The Aftermath

Last night, before drifting off to sleep, I repeated the words “President Trump, President Trump,” hoping that if I kept saying it, it would start to feel real and acceptable.  It didn’t work.

In the past 36 hours, I have felt many things.  Anger, disappointment, numbness, but most of all, I have felt sad and scared.  Driving home on Tuesday, I told Joey that I had not even considered the possibility of Hillary not winning and that I maybe should have so I wouldn’t feel completely blindsided in the event of defeat.  But even after that, I didn’t actually believe it could happen.

I couldn’t write this yesterday.  It was all too real and raw.  Simply put, I was inconsolable. So even though I went to work and put on my best face, inside — and at times, outside, because let’s be real, I did not make it through that concession speech without tears —  I was heartbroken.  For Hillary, who spent her entire life working towards this and for myself and the millions who felt she was our candidate, our champion, our answer to the glass ceiling.

I’m trying not to take it personally, but it feels so personal.  Joey, being the world’s biggest optimist, keeps trying to tell me that people were so hell bent on having a president that wasn’t “part of the system” that they were willing to overlook all the heinous things that have been said and done by Trump.  You will never convince me of this.  You will never make me understand it.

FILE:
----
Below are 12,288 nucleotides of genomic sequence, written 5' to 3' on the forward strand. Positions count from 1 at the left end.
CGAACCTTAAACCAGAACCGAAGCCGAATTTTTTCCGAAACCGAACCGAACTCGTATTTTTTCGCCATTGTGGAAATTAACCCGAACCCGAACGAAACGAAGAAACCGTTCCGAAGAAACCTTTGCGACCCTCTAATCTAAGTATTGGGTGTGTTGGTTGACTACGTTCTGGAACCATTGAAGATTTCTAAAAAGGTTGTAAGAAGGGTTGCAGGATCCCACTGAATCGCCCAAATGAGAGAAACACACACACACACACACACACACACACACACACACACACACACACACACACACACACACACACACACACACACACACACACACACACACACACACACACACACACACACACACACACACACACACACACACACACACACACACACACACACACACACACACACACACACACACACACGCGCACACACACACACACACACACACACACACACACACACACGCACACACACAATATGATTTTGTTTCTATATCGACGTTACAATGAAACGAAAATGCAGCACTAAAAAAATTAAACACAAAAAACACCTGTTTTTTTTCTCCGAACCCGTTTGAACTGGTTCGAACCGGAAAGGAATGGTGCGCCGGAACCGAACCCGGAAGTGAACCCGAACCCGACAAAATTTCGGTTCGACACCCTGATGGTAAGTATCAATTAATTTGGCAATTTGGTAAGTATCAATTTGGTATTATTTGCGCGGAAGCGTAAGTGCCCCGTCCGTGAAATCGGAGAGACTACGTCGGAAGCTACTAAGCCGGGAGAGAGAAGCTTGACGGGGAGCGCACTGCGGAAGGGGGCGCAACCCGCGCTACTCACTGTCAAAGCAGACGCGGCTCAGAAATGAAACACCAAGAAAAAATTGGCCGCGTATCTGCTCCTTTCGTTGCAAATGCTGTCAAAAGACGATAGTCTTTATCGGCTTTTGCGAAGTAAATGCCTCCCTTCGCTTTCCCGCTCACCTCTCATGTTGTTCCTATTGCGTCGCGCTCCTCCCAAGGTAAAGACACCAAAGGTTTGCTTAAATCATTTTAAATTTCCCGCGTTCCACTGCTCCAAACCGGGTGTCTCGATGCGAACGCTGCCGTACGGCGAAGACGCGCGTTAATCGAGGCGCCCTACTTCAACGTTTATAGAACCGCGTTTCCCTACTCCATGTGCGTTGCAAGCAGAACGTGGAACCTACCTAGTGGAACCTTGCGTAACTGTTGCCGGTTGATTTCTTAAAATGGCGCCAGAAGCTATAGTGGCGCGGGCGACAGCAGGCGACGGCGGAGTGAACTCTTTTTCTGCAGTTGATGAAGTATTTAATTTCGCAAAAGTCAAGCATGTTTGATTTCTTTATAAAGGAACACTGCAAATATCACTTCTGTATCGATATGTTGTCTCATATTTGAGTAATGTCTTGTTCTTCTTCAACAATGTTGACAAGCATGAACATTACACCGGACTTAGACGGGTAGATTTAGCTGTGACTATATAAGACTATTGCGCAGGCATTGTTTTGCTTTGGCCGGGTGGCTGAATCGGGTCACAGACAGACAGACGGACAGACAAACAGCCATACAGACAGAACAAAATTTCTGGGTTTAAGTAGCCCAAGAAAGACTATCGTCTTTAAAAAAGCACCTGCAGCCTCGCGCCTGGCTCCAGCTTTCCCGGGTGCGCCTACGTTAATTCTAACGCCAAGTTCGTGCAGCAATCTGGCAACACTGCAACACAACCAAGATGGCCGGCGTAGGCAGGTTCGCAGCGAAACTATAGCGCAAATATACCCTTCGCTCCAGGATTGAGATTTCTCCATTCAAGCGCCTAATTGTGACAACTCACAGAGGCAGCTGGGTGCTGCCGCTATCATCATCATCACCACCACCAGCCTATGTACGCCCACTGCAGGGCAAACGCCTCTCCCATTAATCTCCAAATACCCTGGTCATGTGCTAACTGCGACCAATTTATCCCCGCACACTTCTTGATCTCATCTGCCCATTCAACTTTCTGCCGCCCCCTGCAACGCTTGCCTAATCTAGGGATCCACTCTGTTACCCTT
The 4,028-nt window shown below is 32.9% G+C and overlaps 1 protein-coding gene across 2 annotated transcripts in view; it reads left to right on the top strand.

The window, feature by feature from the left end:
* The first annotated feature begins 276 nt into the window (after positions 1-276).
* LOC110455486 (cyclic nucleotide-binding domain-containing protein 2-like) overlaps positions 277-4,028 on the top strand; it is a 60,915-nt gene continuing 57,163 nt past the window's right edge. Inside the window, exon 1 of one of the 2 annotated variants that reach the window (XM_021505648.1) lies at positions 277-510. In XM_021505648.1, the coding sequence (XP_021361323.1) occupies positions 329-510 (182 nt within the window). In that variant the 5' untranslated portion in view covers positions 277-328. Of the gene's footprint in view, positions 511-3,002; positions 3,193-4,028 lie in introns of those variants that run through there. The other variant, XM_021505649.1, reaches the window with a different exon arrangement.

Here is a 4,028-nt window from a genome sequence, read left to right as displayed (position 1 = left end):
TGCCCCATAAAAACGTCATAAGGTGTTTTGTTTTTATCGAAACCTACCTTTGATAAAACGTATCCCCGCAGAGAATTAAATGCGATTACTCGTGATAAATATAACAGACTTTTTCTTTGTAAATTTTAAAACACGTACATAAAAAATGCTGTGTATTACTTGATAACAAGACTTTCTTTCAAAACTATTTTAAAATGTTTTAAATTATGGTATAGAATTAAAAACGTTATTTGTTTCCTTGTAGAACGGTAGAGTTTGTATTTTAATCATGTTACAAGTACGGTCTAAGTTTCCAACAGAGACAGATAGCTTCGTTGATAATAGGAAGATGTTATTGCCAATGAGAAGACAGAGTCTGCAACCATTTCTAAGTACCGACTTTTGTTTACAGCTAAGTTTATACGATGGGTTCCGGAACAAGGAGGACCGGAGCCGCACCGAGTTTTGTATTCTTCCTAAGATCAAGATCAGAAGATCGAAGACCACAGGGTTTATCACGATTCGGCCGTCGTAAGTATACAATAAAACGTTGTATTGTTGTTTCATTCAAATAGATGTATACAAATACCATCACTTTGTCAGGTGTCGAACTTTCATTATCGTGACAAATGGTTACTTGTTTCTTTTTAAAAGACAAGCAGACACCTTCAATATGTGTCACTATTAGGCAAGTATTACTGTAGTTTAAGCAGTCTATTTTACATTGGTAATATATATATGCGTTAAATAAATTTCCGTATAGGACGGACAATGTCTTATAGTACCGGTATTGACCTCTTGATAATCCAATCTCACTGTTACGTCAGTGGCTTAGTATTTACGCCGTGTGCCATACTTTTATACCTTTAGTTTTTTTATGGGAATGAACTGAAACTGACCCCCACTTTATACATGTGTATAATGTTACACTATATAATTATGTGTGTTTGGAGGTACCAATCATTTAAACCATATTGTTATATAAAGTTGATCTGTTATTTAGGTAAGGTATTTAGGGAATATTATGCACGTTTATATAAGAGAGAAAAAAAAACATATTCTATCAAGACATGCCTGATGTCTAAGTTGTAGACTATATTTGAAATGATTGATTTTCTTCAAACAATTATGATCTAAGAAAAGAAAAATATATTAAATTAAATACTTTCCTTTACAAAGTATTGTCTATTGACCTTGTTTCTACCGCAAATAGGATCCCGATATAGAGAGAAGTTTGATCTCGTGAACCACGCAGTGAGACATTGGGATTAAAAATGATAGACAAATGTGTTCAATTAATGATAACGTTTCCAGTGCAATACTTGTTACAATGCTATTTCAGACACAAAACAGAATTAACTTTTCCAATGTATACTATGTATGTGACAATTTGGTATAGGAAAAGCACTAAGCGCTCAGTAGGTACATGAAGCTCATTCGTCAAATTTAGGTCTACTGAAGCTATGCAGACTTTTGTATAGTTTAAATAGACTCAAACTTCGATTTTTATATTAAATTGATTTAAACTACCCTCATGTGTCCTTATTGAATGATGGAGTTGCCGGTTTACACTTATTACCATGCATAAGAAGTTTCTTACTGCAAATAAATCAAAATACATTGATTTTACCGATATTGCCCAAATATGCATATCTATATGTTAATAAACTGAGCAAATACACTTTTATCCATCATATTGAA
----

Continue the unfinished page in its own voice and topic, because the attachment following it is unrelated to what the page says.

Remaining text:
For eight years, I have so easily been able to point to President Obama as the epitome of grace, class, kindness and intelligence.  Whether or not you agree with his politics, who he is as a person, is undeniable.  I’m so sad that we are following up his presidency with this.  With someone who seems to have brought out the worst things that exist in this country.  This is bigger than just the exchange of power.  It’s more than being upset that “my team” didn’t win.

I am doing my best to be hopeful.  Honestly, I am.  The unknown frightens me like no other and it is all too easy to jump to (hopefully) far off extremes, but I’m taking solace in the fact that I’m not alone in feeling this way.  Not by a long shot.  I read and heard and saw so many things yesterday — including the words of my parents, who I had dinner with last night and feel semi-healed from — that made me know how wide-spread this feeling is.

I heard somewhere that it takes the brain three days to adapt when the world gets turned upside down.  I’m hoping it’s true and that’s as long as it takes.

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